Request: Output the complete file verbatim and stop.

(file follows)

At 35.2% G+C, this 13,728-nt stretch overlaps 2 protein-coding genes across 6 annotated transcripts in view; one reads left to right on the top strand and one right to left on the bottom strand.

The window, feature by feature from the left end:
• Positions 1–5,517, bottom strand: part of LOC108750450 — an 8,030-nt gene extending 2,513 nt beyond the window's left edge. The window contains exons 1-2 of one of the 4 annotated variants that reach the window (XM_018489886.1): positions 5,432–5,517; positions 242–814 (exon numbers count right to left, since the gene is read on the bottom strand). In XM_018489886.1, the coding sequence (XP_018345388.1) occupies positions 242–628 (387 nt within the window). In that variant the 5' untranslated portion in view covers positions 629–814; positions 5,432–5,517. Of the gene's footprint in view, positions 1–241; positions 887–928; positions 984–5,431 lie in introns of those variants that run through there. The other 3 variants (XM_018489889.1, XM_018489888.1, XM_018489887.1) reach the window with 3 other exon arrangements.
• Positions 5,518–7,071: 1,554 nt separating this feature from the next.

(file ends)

At 35.2% G+C, this 13,728-nt stretch overlaps 2 protein-coding genes across 6 annotated transcripts in view; one reads left to right on the top strand and one right to left on the bottom strand.

The window, feature by feature from the left end:
• Positions 1–5,517, bottom strand: part of LOC108750450 — an 8,030-nt gene extending 2,513 nt beyond the window's left edge. The window contains exons 1-2 of one of the 4 annotated variants that reach the window (XM_018489886.1): positions 5,432–5,517; positions 242–814 (exon numbers count right to left, since the gene is read on the bottom strand). In XM_018489886.1, the coding sequence (XP_018345388.1) occupies positions 242–628 (387 nt within the window). In that variant the 5' untranslated portion in view covers positions 629–814; positions 5,432–5,517. Of the gene's footprint in view, positions 1–241; positions 887–928; positions 984–5,431 lie in introns of those variants that run through there. The other 3 variants (XM_018489889.1, XM_018489888.1, XM_018489887.1) reach the window with 3 other exon arrangements.
• Positions 5,518–7,071: 1,554 nt separating this feature from the next.